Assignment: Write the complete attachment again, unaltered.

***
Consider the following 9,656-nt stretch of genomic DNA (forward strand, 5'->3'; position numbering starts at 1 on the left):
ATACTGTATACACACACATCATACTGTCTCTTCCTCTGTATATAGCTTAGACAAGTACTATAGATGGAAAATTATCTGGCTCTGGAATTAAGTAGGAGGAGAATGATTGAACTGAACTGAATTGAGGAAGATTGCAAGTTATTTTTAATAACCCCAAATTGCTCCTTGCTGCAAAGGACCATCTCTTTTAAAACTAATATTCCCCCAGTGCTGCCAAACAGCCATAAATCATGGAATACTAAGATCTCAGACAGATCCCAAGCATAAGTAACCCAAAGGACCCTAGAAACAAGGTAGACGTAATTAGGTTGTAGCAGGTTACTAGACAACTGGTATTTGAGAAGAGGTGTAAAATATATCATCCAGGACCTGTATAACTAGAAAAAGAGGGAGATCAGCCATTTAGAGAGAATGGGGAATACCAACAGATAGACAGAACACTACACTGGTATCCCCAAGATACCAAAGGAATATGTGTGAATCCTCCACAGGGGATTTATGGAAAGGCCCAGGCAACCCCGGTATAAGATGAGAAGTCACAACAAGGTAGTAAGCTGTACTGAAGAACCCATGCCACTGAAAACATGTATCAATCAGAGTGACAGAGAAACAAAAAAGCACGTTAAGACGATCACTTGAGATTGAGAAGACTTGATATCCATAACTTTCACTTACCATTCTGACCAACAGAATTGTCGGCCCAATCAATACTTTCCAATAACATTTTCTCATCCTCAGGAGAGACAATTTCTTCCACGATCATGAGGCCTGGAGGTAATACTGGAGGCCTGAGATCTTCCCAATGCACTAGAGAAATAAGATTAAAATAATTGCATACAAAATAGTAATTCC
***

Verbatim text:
Consider the following 9,656-nt stretch of genomic DNA (forward strand, 5'->3'; position numbering starts at 1 on the left):
ATACTGTATACACACACATCATACTGTCTCTTCCTCTGTATATAGCTTAGACAAGTACTATAGATGGAAAATTATCTGGCTCTGGAATTAAGTAGGAGGAGAATGATTGAACTGAACTGAATTGAGGAAGATTGCAAGTTATTTTTAATAACCCCAAATTGCTCCTTGCTGCAAAGGACCATCTCTTTTAAAACTAATATTCCCCCAGTGCTGCCAAACAGCCATAAATCATGGAATACTAAGATCTCAGACAGATCCCAAGCATAAGTAACCCAAAGGACCCTAGAAACAAGGTAGACGTAATTAGGTTGTAGCAGGTTACTAGACAACTGGTATTTGAGAAGAGGTGTAAAATATATCATCCAGGACCTGTATAACTAGAAAAAGAGGGAGATCAGCCATTTAGAGAGAATGGGGAATACCAACAGATAGACAGAACACTACACTGGTATCCCCAAGATACCAAAGGAATATGTGTGAATCCTCCACAGGGGATTTATGGAAAGGCCCAGGCAACCCCGGTATAAGATGAGAAGTCACAACAAGGTAGTAAGCTGTACTGAAGAACCCATGCCACTGAAAACATGTATCAATCAGAGTGACAGAGAAACAAAAAAGCACGTTAAGACGATCACTTGAGATTGAGAAGACTTGATATCCATAACTTTCACTTACCATTCTGACCAACAGAATTGTCGGCCCAATCAATACTTTCCAATAACATTTTCTCATCCTCAGGAGAGACAATTTCTTCCACGATCATGAGGCCTGGAGGTAATACTGGAGGCCTGAGATCTTCCCAATGCACTAGAGAAATAAGATTAAAATAATTGCATACAAAATAGTAATTCC